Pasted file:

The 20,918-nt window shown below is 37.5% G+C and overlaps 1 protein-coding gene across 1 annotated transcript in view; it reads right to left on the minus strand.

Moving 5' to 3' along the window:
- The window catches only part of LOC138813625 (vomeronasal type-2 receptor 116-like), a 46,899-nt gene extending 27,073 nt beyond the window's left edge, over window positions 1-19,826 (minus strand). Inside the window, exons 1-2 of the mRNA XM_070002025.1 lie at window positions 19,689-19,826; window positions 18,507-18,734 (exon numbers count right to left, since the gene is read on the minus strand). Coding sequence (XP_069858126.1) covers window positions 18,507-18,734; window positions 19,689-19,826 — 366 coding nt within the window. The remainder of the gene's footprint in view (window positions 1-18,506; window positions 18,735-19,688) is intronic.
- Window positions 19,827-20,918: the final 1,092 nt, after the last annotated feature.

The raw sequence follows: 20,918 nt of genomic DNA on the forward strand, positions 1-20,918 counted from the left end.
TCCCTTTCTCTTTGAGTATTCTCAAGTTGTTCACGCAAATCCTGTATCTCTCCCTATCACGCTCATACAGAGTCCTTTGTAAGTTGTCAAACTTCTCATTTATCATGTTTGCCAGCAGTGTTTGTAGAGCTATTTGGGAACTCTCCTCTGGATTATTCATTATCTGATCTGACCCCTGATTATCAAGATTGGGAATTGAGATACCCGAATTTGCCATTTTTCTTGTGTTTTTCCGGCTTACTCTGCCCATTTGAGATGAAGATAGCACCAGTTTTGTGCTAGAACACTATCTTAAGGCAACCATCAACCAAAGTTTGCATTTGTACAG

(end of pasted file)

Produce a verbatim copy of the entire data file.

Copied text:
The 20,918-nt window shown below is 37.5% G+C and overlaps 1 protein-coding gene across 1 annotated transcript in view; it reads right to left on the minus strand.

Moving 5' to 3' along the window:
- The window catches only part of LOC138813625 (vomeronasal type-2 receptor 116-like), a 46,899-nt gene extending 27,073 nt beyond the window's left edge, over window positions 1-19,826 (minus strand). Inside the window, exons 1-2 of the mRNA XM_070002025.1 lie at window positions 19,689-19,826; window positions 18,507-18,734 (exon numbers count right to left, since the gene is read on the minus strand). Coding sequence (XP_069858126.1) covers window positions 18,507-18,734; window positions 19,689-19,826 — 366 coding nt within the window. The remainder of the gene's footprint in view (window positions 1-18,506; window positions 18,735-19,688) is intronic.
- Window positions 19,827-20,918: the final 1,092 nt, after the last annotated feature.

The raw sequence follows: 20,918 nt of genomic DNA on the forward strand, positions 1-20,918 counted from the left end.
TCCCTTTCTCTTTGAGTATTCTCAAGTTGTTCACGCAAATCCTGTATCTCTCCCTATCACGCTCATACAGAGTCCTTTGTAAGTTGTCAAACTTCTCATTTATCATGTTTGCCAGCAGTGTTTGTAGAGCTATTTGGGAACTCTCCTCTGGATTATTCATTATCTGATCTGACCCCTGATTATCAAGATTGGGAATTGAGATACCCGAATTTGCCATTTTTCTTGTGTTTTTCCGGCTTACTCTGCCCATTTGAGATGAAGATAGCACCAGTTTTGTGCTAGAACACTATCTTAAGGCAACCATCAACCAAAGTTTGCATTTGTACAG